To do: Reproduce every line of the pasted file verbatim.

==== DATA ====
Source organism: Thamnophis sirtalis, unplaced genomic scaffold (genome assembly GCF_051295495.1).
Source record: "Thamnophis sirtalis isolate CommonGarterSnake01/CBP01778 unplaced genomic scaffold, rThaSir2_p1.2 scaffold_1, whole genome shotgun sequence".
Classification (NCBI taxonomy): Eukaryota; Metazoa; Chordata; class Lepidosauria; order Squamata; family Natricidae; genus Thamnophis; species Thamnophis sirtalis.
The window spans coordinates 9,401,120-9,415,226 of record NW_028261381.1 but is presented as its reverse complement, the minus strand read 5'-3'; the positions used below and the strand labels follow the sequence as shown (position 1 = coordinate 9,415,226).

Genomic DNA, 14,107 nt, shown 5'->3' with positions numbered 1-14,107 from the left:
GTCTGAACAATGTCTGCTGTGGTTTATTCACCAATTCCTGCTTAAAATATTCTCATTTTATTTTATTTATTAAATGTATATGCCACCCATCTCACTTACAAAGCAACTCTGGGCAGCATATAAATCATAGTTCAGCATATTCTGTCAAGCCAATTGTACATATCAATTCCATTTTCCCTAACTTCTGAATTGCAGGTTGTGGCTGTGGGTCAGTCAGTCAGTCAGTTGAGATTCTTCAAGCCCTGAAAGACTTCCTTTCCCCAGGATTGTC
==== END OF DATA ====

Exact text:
Source organism: Thamnophis sirtalis, unplaced genomic scaffold (genome assembly GCF_051295495.1).
Source record: "Thamnophis sirtalis isolate CommonGarterSnake01/CBP01778 unplaced genomic scaffold, rThaSir2_p1.2 scaffold_1, whole genome shotgun sequence".
Classification (NCBI taxonomy): Eukaryota; Metazoa; Chordata; class Lepidosauria; order Squamata; family Natricidae; genus Thamnophis; species Thamnophis sirtalis.
The window spans coordinates 9,401,120-9,415,226 of record NW_028261381.1 but is presented as its reverse complement, the minus strand read 5'-3'; the positions used below and the strand labels follow the sequence as shown (position 1 = coordinate 9,415,226).

Genomic DNA, 14,107 nt, shown 5'->3' with positions numbered 1-14,107 from the left:
GTCTGAACAATGTCTGCTGTGGTTTATTCACCAATTCCTGCTTAAAATATTCTCATTTTATTTTATTTATTAAATGTATATGCCACCCATCTCACTTACAAAGCAACTCTGGGCAGCATATAAATCATAGTTCAGCATATTCTGTCAAGCCAATTGTACATATCAATTCCATTTTCCCTAACTTCTGAATTGCAGGTTGTGGCTGTGGGTCAGTCAGTCAGTCAGTTGAGATTCTTCAAGCCCTGAAAGACTTCCTTTCCCCAGGATTGTC